Snapshots: Jim and Jennifer Vyhnak and the Vermont Ukulele Society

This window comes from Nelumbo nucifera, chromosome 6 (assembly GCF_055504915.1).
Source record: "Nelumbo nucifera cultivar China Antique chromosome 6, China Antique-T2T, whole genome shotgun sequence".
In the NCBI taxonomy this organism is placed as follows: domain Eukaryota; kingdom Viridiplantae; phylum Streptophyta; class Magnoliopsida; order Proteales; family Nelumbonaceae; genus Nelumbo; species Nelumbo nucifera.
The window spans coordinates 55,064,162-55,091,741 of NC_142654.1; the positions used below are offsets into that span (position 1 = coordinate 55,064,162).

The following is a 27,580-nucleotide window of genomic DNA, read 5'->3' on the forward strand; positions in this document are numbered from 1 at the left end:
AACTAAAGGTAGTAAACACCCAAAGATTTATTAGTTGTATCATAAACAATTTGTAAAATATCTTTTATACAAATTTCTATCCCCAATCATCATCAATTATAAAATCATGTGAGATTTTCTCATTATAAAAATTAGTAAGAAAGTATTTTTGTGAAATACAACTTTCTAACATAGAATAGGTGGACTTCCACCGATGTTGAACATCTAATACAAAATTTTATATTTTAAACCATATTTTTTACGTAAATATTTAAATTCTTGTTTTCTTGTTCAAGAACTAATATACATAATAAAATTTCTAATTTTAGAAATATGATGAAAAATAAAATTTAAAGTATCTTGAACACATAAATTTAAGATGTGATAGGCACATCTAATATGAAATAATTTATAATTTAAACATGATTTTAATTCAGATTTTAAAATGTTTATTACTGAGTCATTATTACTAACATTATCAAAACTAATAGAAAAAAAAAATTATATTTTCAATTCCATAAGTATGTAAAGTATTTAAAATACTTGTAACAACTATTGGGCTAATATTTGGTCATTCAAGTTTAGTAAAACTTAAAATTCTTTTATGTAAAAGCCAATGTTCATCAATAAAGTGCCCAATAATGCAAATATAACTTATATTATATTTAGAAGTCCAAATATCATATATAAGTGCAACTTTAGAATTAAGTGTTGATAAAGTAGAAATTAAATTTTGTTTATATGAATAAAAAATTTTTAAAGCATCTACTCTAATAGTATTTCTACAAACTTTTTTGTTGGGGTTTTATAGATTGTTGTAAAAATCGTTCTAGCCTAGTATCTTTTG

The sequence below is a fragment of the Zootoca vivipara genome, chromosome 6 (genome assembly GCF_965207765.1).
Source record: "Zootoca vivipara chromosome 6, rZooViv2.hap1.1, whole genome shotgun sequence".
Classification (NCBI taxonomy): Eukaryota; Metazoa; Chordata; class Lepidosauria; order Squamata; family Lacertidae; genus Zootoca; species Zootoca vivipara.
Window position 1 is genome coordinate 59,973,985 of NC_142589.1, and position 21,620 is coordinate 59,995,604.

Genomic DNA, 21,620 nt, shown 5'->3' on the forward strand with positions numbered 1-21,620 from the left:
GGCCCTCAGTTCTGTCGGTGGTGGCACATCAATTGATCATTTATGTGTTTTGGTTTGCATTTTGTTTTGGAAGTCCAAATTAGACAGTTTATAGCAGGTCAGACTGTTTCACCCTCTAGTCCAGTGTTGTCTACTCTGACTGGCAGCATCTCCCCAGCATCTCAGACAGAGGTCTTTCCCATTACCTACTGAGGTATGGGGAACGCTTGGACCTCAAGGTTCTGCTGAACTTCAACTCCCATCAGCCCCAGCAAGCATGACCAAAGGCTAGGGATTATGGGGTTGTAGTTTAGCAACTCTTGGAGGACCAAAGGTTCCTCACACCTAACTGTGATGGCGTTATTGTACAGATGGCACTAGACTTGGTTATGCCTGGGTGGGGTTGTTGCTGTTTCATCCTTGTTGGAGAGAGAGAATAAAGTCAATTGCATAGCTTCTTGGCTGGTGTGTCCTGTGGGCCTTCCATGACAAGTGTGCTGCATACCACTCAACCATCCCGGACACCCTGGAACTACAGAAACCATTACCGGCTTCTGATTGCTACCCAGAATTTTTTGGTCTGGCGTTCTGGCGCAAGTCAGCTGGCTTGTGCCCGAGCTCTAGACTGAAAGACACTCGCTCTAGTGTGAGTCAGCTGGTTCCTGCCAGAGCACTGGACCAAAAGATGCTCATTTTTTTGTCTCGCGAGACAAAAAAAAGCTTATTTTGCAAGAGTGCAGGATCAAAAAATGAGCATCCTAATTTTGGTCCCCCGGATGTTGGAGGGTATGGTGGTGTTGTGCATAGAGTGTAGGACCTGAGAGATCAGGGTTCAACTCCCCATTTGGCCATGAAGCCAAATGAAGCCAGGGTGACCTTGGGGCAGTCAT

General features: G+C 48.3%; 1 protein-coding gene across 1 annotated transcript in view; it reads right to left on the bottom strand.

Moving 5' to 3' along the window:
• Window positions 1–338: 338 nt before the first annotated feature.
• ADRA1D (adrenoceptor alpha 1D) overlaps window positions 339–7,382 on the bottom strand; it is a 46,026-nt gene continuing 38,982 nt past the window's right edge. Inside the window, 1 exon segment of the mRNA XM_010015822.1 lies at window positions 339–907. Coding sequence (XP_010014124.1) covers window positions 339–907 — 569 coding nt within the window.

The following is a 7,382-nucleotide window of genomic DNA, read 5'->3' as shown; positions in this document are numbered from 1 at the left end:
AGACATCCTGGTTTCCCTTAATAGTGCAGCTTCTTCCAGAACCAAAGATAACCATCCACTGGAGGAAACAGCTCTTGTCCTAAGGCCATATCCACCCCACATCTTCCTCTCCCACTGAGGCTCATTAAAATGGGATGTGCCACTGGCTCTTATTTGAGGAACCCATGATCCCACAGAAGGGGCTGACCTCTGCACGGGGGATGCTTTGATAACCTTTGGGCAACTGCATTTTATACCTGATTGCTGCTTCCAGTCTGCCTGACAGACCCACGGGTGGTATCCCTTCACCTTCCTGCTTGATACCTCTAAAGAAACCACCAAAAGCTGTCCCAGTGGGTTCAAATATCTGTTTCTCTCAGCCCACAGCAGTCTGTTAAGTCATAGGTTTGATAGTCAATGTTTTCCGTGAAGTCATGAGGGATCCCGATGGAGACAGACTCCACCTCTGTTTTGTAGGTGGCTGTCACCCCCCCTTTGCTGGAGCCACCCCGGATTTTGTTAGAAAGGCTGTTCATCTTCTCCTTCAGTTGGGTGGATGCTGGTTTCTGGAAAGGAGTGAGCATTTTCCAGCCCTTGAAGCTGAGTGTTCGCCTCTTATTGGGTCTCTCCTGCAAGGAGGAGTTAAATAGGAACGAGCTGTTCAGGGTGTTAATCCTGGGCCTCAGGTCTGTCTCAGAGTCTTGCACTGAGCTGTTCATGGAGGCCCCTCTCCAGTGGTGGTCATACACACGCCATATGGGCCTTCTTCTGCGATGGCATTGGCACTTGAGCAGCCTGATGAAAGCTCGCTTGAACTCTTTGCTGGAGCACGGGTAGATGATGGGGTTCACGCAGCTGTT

BRISTOL — After a day of luaus and roving through Hawaii’s scenic vistas, Jim and Jennifer Vyhnak ducked into the first place they saw with air conditioning: Scotty’s Music shop in Kalaheo, Hawaii. Not only did the shop have air conditioning, but hanging just beyond the door were walls of peculiar-looking instruments. The shop owner immediately plucked one of the “miniature guitars” off the wall and handed it to the couple.“Almost every tourist gets a ukulele,” she told Jim. “But few ever actually play it.”The first strum across a ukulele’s neck is unexpected. It is the sound of unrelenting joy; Jim’s knees jumped and bounced and he could feel his heart rise up.Jennifer and Jim left the store empty handed, the melody of the strange little instrument plucking at their heartstrings. As the day slipped away, the couple, in a moment of “we just have to have it,” called the store to reserve the first ukulele they laid their hands on “as if they didn’t have a whole wall full of them or 40 more in the back room,” Jim said.The next day, Jim and Jennifer picked up the instrument and began to finger the beginnings of a famous song by Hawaiian musician Israel Ka'ano'i Kamakawiwo'ole, a mix between "Over the Rainbow" and "What a Wonderful World" — the idea is said to have come to him in a dream.Now, the Bristol, Vt., couple has taken their love of that little instrument to new lengths, founding the Vermont Ukulele Society and organizing the first ever Vermont Ukulele Festival, which took place in early August. <center><object classid="clsid:D27CDB6E-AE6D-11cf-96B8-444553540000" width="400" height="300" id="soundslider"><param name="movie" value=" ukulele/publish_to_web/soundslider.swf?size=1&format=xml&embed_width=400&embed_height=300" /><param name="allowScriptAccess" value="always" /><param name="quality" value="high" /><param name="allowFullScreen" value="true" /><param name="menu" value="false" /><param name="bgcolor" value="#333333" /><embed src=" ukulele/publish_to_web/soundslider.swf?size=1&format=xml&embed_width=400&embed_height=300" quality="high" bgcolor="#333333" width="400" height="300" menu="false" allowScriptAccess="sameDomain" allowFullScreen="true" type="application/x-shockwave-flash"></embed></object></center>The approachable nature of the ukulele and its four little strings has carried the instrument’s melody across time. During the 19th century Portuguese immigrants brought the small guitar-like instrument to Hawaii where native islanders and their royalty both fell in love with it. And though the meaning of the word “ukulele” is disputed these days, when the queen of Hawaii, Queen Lili'uokalani, saw the instrument she called it “the gift that came home.”“We love that one,” said Jennifer. “It certainly is a gift.”Other more European translations say the word means “jumping flea.” Jim said that meaning may be derivative of the way the musician’s fingers jump on the strings, or strumming the strings like you’re shaking a flee off your palm, or finally the way the Portuguese musicians would jump about while they were playing the instrument.The ukulele gained popularity in the U.S. during the early 20th century and became popular in Europe where most people play a cross between a banjo and a ukulele, a banjolele, which is popular with jazz bands and sounds more percussive than the traditional wooden figure-eight shaped ukulele. Some of the most valuable ukuleles, which may cost thousands of dollars, are made from koa, a Hawaiian wood known for its fine tone and attractive color and figure.And it’s the ukulele’s strange appearance that attracts people to it initially, said Jennifer. “It’s like, oh, there’s that cute little instrument again! So you’re drawn to it by its looks.”As a child in East Orange, N.J., Jennifer remembers seeing a ukulele around the house. Jennifer’s mother was mostly alone with the children, while her husband served in the Navy and spent more time away from home. She remembers her mother sitting down to play the ukulele.“For Mom, I think the ukulele was her source of sanity, it was a way to reconnect to something that was joyful inside of herself,” said Jennifer. “There is something about the instrument that does create a joyful, comforting feeling to the people that play it. So I think for her, it was her therapy.”Jim didn’t grow up playing musical instruments, though. After Jim's parents, as children, were forced by their schools to play instruments they could not choose, they did not want to subject him to the same painful experience. He was never encouraged to take a music lesson as a boy — and when his natural curiosity brought him close to music later in life, people were eager to discourage him, saying if he did not begin playing at a young age, he will never learn. But in college, Jim devoured every musical theory application class, appreciation class, anything he could get his hands on. Still, they told him “Jim, there are two kinds of people — people that make music and there are people who listen to music.”“And that was horrifying to me, absolutely horrifying!” Jim said.It wasn’t until Jim began learning old tunes on his first ukulele that the melodies from his childhood were lifted into memory. As he learned to play the ukulele, he remembered the old Hawaiian albums his mother used to play loudly when she cleaned the house.“[The neighbors] knew when she was cleaning because it was all Hawaiian music all afternoon,” he said.Today, the couple has brought the ukulele’s restorative melody to the area through the Vermont Ukulele Society. After the pair returned from Hawaii in 2006, they wanted to find other people to practice with. So they posted a sign at the Bristol Cliffs music store and it wasn’t until a few months later that two people responded. The new group started to meet in Lincoln once every other week.“We thought there would be only two of three other players in Vermont,” said Jim. But as they continued to post notice about their meetings in the music store, more people contacted them.The couple, with help from other Vermont Ukulele Society members, just put on the first Vermont Ukulele Festival on Aug. 1 and 2 at Carol’s Hungry Mind Café in Middlebury where people played and conducted workshops. They plan on making it an annual event in Addison County.The group's members now teach beginner lessons for children and adults. They also offer classes through the Bristol Recreation Center. Along with performing locally at talent shows, Jennifer and Jim play at the Living Well Community Care Home in Bristol and Project Independence in Middlebury."When you play for older people, they remember stars like Ukulele "Ike" (Cliff Edwards - the voice of Jiminy Cricket), Roy Smeck and George Formby playing ukulele,” said Jim.The couple has even played with Marilyn Monroe’s ukulele teacher, Bill Tapia, now 101 years old, who has strummed with the likes of Bing Crosby, Louis Armstrong and Elvis Presley.For older folks, learning a musical instrument or learning a language are two of the best things you can do to keep your mind active,” said Jim. Many of the chords are one-finger or two-finger chords, he said, and many older individuals with stroke damage are able to learn the instrument as part of their rehabilitation. It’s part of growing old gracefully,” Jim said.The couple has both experienced first hand what music can do for the brain. For many years, Jim was the director of the Brain Injury Association of Vermont. And in 2005, Jennifer experienced a bad concussion. She said the ukulele has helped in her recovery. For the developmentally disabled adult who lives with Jim and Jennifer, the music provides another form of therapy.“It’s really great healing therapy for those of us who might have health challenges,” Jennifer said.And, Jennifer added, because the ukulele is so easy to learn, she has noticed that its popularity is gaining momentum, especially in difficult times.“When there’s a lot of war or economic upheaval, where there’s a lot that people are worried about in the world, it seems that the little ukulele starts to come up and gain some popularity.”They call it the instrument of the people, said Jennifer.Looking back into history, Jim recounted the times of financial trouble or war where the ukulele came into popularity. After the Civil War, he said, ragtime music and early jazz was played with the ukulele. And after World War I came the “roaring twenties,” when musicians played ukuleles in double-breasted pinstriped suits and fedoras. Then the Great Depression in the 1930s produced Tin Pan Alley music, and after World War II, the famous Arthur Godfrey boomed across the radio and TV on his baritone ukulele. When Vietnam rolled around, said Jim, Tiny Tim kept the four-stringed spirit alive.Though the ukulele’s popularity died out with the rise of rock’ n’ roll, Jim said the instrument is making a comeback in these troubling times.“So it’s our theory that the ukulele seems to come up when people need a respite, they need to have a place to get together with other people and just create some simple joyful times for ourselves,” said Jennifer.Jennifer and Jim hope to expand their ukulele experience in the future. Jim is now thinking about becoming a luthier, a person who makes ukuleles. He made his first ukulele from a kit made of mahogany. He plans on making his ukuleles solely out of Vermont woods — cherry, maple, butternut and walnut. Jennifer paints decorative "non-playing" ukuleles, which she will sell out of a store she plans to open in their house in Bristol called Ukulele Garden.“We’re growing in all sorts of directions,” Jennifer said. “This is the dream, this is one of the fun dreams we’re working towards. The opportunities have been popping up effortlessly, it’s nothing that we’ve really had to plan, it just very organically has been coming up through our lives.”And in some ways, said Jennifer, she really feels the ukulele chose them.Visit the Vermont Ukulele Society's website at: